Even though, I only have limited knowledge about the (NZ) music industry, I was still fascinated to hear about how social media has influenced and revolutionised the ‘music’ world.
Have you heard of Spotify? The digital music service that can download your favourite songs within minutes, normally using Facebook to log in. Very cool.
The panel of speakers (Dean Campbell, Paul McLaney, Fiona Perry and Scott McLauchlan) for #smcakl: offered insightful and engaging information about digital files, monetization on making music and marketing on social media, while drinking ‘Bulmers’ cider.
David Bowie was mentioned, he released his new album in
April, “The Next Day” to the world after 10 years (silence), via Twitter. No other media, just social.
“Where Are We Now?” went viral.
Apparently, the Finn brothers (Neil + Tim) are the only New Zealand artists to make a decent living, from music. Hard graft, like any art.
Facebook just celebrated 9 years in social media, last month. Twitter and Pinterest also commemorated their birthdays’ in March, Twitter turned 7 and Pinterest just turned 3. They are all different platforms that communicate something unique to the world: through photos, branding, ideas, footage and breaking news, which has changed the way we share information. A few friends of mine have called my smartphone, my boyfriend. This mobile device that travels everywhere in my handbag, connecting me to Mashable, Hootsuite and Stephen Fry, 24 hours a day. I used to pin: scrap-booking on Pinterest is time consuming, however worth persevering to endorse your personality, through your interests and ideas. So do you spend too much time tweeting, cyber chatting and pinning? Twitter has become one of my limbs, indispensable to my daily life. Micro-blogging is an acceptable addiction in my book, where I have found work, friends, products, brands and information that has enhanced my existence. Thanks Jack Dorsey and Dick Costolo for making this possible. If you prefer a more uncluttered social media platform, I recommend you try, Path. This micro-social network only allows you to have 150 friends, founded by an ex-Facebook employee. Epic.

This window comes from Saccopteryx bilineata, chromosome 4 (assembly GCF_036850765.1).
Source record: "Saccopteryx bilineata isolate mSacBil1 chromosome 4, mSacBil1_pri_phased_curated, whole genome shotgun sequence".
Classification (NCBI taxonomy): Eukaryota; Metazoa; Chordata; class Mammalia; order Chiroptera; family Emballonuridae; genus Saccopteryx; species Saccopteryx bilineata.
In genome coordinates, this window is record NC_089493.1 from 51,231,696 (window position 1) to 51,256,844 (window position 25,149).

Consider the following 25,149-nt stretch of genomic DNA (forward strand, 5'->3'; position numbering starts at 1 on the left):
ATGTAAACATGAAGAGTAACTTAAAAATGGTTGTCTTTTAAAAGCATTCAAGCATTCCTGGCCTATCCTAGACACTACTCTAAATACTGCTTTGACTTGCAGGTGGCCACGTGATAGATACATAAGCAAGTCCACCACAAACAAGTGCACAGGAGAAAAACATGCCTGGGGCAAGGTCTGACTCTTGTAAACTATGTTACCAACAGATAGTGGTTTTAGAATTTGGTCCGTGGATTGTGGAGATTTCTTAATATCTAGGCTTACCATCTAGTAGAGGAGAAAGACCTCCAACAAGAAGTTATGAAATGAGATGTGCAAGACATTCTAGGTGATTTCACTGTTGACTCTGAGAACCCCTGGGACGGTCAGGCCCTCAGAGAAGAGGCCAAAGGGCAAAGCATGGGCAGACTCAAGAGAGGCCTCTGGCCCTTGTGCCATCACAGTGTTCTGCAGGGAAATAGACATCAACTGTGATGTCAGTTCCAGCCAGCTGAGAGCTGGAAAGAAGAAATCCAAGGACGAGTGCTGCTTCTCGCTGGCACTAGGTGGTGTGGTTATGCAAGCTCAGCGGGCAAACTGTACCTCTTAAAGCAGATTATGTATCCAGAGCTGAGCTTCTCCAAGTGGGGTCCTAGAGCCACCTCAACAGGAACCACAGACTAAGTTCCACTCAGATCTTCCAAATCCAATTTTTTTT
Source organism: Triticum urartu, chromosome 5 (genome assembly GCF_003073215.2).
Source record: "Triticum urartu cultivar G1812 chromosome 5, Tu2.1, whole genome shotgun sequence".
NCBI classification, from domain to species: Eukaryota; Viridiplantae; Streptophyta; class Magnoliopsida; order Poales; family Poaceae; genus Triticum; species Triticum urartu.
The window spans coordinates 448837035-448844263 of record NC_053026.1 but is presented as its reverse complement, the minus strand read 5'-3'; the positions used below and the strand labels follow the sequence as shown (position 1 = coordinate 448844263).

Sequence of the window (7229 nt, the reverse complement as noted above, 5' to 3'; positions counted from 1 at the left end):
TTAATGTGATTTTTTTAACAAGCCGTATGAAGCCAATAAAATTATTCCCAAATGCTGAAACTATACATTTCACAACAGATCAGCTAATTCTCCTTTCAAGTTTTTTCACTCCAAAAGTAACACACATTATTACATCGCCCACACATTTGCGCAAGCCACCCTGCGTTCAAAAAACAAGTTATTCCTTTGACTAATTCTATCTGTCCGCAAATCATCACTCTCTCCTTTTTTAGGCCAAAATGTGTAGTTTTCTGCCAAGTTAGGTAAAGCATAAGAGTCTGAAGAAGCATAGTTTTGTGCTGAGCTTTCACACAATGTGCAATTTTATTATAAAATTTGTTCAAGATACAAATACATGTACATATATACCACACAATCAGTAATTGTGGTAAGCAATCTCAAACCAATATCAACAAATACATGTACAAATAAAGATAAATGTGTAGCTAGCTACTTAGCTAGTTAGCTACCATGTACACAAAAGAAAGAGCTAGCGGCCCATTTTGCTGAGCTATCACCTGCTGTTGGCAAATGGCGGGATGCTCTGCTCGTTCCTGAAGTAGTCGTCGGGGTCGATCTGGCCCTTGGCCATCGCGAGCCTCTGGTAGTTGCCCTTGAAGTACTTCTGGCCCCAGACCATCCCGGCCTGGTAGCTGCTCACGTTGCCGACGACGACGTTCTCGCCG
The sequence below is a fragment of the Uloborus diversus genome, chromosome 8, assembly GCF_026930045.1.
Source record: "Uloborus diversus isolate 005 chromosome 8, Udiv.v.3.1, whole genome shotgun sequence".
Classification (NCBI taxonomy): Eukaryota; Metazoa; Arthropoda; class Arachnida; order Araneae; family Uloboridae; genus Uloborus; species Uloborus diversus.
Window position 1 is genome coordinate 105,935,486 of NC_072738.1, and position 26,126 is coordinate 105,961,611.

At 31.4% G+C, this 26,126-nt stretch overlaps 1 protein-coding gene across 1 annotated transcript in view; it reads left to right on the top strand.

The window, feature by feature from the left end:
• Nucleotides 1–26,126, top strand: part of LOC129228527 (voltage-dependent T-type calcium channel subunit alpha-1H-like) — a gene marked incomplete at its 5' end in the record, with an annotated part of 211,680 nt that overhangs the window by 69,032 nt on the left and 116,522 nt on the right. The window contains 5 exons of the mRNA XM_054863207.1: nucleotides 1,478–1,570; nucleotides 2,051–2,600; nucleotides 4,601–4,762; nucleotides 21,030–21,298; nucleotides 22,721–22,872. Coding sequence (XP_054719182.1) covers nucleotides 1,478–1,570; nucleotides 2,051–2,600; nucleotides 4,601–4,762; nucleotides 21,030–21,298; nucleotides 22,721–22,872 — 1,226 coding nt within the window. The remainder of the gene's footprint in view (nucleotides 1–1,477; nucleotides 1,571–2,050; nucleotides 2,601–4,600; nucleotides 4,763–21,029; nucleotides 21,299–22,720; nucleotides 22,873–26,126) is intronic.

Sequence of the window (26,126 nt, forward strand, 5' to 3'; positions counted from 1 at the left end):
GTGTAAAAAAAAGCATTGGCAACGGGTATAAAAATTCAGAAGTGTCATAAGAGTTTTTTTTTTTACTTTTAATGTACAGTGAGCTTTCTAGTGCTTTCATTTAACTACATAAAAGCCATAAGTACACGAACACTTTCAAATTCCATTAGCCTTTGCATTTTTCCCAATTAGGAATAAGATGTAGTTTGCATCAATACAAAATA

At school, we were taught that we should never speak to strangers, due the danger that could ensue. As adults it is healthy and encouraged, to speak to strangers, to learn and grow from the content of your conversation, with somebody unknown to you. So there is networking, where you speak to a controlled group of people, generally with name tags on. Or just talking to a randomn person on a plane, the street or in a queue. I definitely speak to strangers, it is great to gain another perspective, find out something that you didn’t know before that moment. Admittedly, I have also told strangers things, that I have not even discussed with my best friend. Why is that? Anonymity. A snapshot of time, that is exclusive. Also you will probably never see that person and/or stranger ever again. Chicken soup for the soul. Next time on the flight to LA, speak to the person in 14B, they might be your next employer!